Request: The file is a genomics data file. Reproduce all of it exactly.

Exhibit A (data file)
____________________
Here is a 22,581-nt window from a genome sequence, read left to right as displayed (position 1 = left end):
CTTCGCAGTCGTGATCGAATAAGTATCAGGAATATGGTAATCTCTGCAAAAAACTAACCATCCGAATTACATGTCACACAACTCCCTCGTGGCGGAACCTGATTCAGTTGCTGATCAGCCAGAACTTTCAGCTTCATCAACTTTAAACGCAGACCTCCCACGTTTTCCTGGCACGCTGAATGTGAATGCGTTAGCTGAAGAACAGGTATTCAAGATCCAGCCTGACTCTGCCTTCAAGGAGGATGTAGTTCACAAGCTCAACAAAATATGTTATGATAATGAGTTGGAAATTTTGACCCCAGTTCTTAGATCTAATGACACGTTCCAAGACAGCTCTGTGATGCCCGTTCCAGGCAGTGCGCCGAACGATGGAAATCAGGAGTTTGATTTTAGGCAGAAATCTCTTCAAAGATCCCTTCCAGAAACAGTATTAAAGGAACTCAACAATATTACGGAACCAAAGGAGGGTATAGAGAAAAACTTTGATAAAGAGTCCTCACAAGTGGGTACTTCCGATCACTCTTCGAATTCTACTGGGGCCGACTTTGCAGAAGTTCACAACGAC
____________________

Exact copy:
Here is a 22,581-nt window from a genome sequence, read left to right as displayed (position 1 = left end):
CTTCGCAGTCGTGATCGAATAAGTATCAGGAATATGGTAATCTCTGCAAAAAACTAACCATCCGAATTACATGTCACACAACTCCCTCGTGGCGGAACCTGATTCAGTTGCTGATCAGCCAGAACTTTCAGCTTCATCAACTTTAAACGCAGACCTCCCACGTTTTCCTGGCACGCTGAATGTGAATGCGTTAGCTGAAGAACAGGTATTCAAGATCCAGCCTGACTCTGCCTTCAAGGAGGATGTAGTTCACAAGCTCAACAAAATATGTTATGATAATGAGTTGGAAATTTTGACCCCAGTTCTTAGATCTAATGACACGTTCCAAGACAGCTCTGTGATGCCCGTTCCAGGCAGTGCGCCGAACGATGGAAATCAGGAGTTTGATTTTAGGCAGAAATCTCTTCAAAGATCCCTTCCAGAAACAGTATTAAAGGAACTCAACAATATTACGGAACCAAAGGAGGGTATAGAGAAAAACTTTGATAAAGAGTCCTCACAAGTGGGTACTTCCGATCACTCTTCGAATTCTACTGGGGCCGACTTTGCAGAAGTTCACAACGAC